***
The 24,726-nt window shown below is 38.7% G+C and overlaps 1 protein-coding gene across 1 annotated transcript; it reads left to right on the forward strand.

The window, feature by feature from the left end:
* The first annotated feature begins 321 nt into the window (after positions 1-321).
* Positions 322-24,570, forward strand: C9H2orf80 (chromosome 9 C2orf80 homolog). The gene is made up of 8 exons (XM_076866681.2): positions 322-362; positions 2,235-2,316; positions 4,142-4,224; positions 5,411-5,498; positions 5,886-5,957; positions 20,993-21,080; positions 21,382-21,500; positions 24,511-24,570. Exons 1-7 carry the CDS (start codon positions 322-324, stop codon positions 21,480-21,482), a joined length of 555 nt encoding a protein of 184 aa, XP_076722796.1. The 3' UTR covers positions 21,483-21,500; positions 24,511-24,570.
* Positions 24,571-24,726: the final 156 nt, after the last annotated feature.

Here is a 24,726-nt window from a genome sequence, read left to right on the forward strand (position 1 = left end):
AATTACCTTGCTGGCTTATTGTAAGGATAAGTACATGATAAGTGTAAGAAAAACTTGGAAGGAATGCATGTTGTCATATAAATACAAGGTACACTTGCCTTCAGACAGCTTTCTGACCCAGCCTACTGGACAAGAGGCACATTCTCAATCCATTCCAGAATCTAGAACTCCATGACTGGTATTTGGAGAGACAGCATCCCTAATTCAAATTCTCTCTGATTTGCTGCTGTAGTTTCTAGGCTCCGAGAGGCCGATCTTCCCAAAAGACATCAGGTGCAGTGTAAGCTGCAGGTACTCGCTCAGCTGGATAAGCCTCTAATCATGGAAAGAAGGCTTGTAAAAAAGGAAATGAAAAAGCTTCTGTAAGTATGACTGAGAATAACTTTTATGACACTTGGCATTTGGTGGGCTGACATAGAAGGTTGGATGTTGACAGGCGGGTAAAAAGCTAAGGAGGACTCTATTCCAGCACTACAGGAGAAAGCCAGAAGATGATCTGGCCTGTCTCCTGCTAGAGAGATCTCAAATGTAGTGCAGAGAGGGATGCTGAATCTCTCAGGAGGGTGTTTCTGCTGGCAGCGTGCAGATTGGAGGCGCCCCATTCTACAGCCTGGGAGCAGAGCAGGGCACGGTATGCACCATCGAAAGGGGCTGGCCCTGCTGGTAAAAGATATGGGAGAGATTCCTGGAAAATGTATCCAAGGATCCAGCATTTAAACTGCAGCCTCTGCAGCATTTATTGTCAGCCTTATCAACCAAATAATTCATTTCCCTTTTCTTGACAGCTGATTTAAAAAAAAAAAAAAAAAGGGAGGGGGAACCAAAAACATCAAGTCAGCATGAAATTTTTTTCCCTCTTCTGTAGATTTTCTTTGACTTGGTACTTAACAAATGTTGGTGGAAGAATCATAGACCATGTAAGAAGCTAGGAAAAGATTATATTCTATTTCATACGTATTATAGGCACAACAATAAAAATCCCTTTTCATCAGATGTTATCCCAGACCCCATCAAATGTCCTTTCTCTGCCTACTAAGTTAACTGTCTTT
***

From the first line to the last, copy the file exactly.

The 24,726-nt window shown below is 38.7% G+C and overlaps 1 protein-coding gene across 1 annotated transcript; it reads left to right on the forward strand.

The window, feature by feature from the left end:
* The first annotated feature begins 321 nt into the window (after positions 1-321).
* Positions 322-24,570, forward strand: C9H2orf80 (chromosome 9 C2orf80 homolog). The gene is made up of 8 exons (XM_076866681.2): positions 322-362; positions 2,235-2,316; positions 4,142-4,224; positions 5,411-5,498; positions 5,886-5,957; positions 20,993-21,080; positions 21,382-21,500; positions 24,511-24,570. Exons 1-7 carry the CDS (start codon positions 322-324, stop codon positions 21,480-21,482), a joined length of 555 nt encoding a protein of 184 aa, XP_076722796.1. The 3' UTR covers positions 21,483-21,500; positions 24,511-24,570.
* Positions 24,571-24,726: the final 156 nt, after the last annotated feature.

Here is a 24,726-nt window from a genome sequence, read left to right on the forward strand (position 1 = left end):
AATTACCTTGCTGGCTTATTGTAAGGATAAGTACATGATAAGTGTAAGAAAAACTTGGAAGGAATGCATGTTGTCATATAAATACAAGGTACACTTGCCTTCAGACAGCTTTCTGACCCAGCCTACTGGACAAGAGGCACATTCTCAATCCATTCCAGAATCTAGAACTCCATGACTGGTATTTGGAGAGACAGCATCCCTAATTCAAATTCTCTCTGATTTGCTGCTGTAGTTTCTAGGCTCCGAGAGGCCGATCTTCCCAAAAGACATCAGGTGCAGTGTAAGCTGCAGGTACTCGCTCAGCTGGATAAGCCTCTAATCATGGAAAGAAGGCTTGTAAAAAAGGAAATGAAAAAGCTTCTGTAAGTATGACTGAGAATAACTTTTATGACACTTGGCATTTGGTGGGCTGACATAGAAGGTTGGATGTTGACAGGCGGGTAAAAAGCTAAGGAGGACTCTATTCCAGCACTACAGGAGAAAGCCAGAAGATGATCTGGCCTGTCTCCTGCTAGAGAGATCTCAAATGTAGTGCAGAGAGGGATGCTGAATCTCTCAGGAGGGTGTTTCTGCTGGCAGCGTGCAGATTGGAGGCGCCCCATTCTACAGCCTGGGAGCAGAGCAGGGCACGGTATGCACCATCGAAAGGGGCTGGCCCTGCTGGTAAAAGATATGGGAGAGATTCCTGGAAAATGTATCCAAGGATCCAGCATTTAAACTGCAGCCTCTGCAGCATTTATTGTCAGCCTTATCAACCAAATAATTCATTTCCCTTTTCTTGACAGCTGATTTAAAAAAAAAAAAAAAAAGGGAGGGGGAACCAAAAACATCAAGTCAGCATGAAATTTTTTTCCCTCTTCTGTAGATTTTCTTTGACTTGGTACTTAACAAATGTTGGTGGAAGAATCATAGACCATGTAAGAAGCTAGGAAAAGATTATATTCTATTTCATACGTATTATAGGCACAACAATAAAAATCCCTTTTCATCAGATGTTATCCCAGACCCCATCAAATGTCCTTTCTCTGCCTACTAAGTTAACTGTCTTT